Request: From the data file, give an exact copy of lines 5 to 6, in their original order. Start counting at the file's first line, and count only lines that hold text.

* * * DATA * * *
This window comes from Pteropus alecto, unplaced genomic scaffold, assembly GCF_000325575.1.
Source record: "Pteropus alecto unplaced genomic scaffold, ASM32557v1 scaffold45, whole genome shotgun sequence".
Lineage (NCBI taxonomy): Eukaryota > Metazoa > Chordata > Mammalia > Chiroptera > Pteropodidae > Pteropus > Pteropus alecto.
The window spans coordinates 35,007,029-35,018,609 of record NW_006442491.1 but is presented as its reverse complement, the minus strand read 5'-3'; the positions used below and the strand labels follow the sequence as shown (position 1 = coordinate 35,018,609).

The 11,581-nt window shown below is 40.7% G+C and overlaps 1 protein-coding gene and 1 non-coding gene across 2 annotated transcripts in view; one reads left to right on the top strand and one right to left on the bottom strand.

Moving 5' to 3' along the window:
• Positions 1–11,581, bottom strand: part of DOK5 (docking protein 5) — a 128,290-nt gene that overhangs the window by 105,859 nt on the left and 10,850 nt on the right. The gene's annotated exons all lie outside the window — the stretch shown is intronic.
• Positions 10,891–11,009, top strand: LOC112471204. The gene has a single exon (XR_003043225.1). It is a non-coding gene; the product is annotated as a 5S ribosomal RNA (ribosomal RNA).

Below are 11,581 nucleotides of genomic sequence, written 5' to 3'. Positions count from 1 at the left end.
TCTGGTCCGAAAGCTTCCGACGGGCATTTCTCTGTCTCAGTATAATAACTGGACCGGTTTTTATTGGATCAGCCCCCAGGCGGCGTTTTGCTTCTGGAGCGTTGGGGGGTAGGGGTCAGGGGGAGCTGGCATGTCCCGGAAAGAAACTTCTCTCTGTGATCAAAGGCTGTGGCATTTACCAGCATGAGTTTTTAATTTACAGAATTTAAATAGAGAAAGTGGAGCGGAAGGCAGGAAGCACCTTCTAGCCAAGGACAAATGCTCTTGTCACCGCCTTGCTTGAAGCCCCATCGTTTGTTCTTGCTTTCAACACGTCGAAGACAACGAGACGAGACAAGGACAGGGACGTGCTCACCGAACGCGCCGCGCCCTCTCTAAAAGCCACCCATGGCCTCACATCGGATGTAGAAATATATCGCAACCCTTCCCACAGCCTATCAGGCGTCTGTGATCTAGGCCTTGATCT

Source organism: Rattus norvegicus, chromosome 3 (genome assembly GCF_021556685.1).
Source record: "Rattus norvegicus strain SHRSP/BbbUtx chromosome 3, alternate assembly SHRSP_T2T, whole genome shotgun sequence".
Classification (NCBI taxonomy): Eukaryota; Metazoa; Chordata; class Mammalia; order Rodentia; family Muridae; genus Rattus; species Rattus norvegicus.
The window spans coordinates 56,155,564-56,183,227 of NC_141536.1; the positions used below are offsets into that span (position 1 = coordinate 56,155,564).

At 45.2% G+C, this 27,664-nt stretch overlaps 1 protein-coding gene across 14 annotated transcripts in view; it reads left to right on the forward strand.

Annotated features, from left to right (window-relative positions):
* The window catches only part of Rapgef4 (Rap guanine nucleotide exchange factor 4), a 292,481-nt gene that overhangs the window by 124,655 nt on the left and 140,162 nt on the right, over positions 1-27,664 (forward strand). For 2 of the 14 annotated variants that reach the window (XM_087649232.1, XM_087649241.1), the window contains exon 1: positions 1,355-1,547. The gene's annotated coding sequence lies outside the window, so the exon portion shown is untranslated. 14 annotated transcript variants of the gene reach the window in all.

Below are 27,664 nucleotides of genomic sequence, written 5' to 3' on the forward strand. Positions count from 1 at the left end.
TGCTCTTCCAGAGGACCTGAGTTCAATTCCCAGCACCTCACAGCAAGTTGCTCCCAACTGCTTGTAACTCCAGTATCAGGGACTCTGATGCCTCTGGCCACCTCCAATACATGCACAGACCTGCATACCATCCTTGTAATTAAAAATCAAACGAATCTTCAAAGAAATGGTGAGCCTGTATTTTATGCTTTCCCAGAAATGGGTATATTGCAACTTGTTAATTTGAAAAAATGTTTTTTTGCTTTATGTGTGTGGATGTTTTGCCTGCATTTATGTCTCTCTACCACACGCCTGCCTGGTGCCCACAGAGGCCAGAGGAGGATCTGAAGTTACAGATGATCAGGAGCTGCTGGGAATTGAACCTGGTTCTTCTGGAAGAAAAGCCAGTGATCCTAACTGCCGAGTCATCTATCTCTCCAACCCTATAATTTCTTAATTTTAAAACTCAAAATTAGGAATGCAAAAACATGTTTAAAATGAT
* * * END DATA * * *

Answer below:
The 11,581-nt window shown below is 40.7% G+C and overlaps 1 protein-coding gene and 1 non-coding gene across 2 annotated transcripts in view; one reads left to right on the top strand and one right to left on the bottom strand.

Moving 5' to 3' along the window: